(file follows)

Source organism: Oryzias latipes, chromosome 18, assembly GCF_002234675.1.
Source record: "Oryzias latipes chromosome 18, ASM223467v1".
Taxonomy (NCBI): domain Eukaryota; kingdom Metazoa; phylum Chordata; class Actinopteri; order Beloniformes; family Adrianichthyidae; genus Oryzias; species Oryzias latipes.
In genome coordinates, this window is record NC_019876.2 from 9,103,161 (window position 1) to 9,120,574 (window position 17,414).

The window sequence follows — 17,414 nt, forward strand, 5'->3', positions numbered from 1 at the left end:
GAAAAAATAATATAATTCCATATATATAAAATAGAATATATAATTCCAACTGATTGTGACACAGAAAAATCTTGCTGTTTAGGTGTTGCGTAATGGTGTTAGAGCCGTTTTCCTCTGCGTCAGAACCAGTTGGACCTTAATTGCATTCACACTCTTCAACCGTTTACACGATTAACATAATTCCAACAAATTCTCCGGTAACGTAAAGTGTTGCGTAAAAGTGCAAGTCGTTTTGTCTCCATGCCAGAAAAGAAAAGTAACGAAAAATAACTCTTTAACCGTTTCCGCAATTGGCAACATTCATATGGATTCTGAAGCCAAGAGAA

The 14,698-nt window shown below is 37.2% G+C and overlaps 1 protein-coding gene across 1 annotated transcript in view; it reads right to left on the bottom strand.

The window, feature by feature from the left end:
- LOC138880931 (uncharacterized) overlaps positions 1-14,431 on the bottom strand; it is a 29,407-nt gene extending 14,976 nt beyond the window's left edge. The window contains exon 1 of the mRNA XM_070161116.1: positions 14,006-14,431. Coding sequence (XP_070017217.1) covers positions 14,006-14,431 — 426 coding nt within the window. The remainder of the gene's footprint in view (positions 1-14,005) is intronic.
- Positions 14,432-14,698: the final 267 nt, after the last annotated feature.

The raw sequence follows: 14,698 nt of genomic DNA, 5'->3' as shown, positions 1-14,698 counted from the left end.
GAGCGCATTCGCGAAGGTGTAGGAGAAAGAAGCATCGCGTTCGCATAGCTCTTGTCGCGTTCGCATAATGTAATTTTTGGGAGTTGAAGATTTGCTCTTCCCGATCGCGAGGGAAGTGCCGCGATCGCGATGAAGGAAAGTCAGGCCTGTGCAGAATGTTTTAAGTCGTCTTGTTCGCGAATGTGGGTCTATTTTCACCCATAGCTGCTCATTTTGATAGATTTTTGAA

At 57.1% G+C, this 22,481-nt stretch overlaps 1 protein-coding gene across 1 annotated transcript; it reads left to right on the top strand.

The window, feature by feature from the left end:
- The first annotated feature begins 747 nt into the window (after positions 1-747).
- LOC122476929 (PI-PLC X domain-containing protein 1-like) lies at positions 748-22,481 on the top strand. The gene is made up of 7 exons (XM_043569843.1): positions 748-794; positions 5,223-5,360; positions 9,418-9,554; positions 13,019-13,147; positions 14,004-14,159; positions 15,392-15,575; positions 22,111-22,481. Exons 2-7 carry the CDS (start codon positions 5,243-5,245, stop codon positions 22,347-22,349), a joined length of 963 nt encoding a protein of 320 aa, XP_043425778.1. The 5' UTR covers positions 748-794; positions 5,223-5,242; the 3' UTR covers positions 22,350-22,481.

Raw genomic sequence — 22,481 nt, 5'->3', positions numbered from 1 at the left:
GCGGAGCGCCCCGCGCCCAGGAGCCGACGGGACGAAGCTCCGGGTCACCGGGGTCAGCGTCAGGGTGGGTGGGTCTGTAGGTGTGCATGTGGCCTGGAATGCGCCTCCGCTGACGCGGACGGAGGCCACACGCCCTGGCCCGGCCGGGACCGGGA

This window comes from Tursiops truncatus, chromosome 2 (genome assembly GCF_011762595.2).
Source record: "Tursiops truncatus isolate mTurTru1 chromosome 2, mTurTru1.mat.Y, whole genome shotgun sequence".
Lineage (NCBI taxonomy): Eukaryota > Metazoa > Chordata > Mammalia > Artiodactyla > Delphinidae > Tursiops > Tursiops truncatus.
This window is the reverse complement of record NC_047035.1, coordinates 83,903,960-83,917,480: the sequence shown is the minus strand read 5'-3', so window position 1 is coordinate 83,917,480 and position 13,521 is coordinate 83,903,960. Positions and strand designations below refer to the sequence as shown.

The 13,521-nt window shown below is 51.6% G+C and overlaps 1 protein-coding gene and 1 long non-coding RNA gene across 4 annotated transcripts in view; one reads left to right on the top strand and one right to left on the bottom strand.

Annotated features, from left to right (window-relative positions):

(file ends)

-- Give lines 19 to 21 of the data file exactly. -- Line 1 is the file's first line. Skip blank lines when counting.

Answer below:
This window comes from Tursiops truncatus, chromosome 2 (genome assembly GCF_011762595.2).
Source record: "Tursiops truncatus isolate mTurTru1 chromosome 2, mTurTru1.mat.Y, whole genome shotgun sequence".
Lineage (NCBI taxonomy): Eukaryota > Metazoa > Chordata > Mammalia > Artiodactyla > Delphinidae > Tursiops > Tursiops truncatus.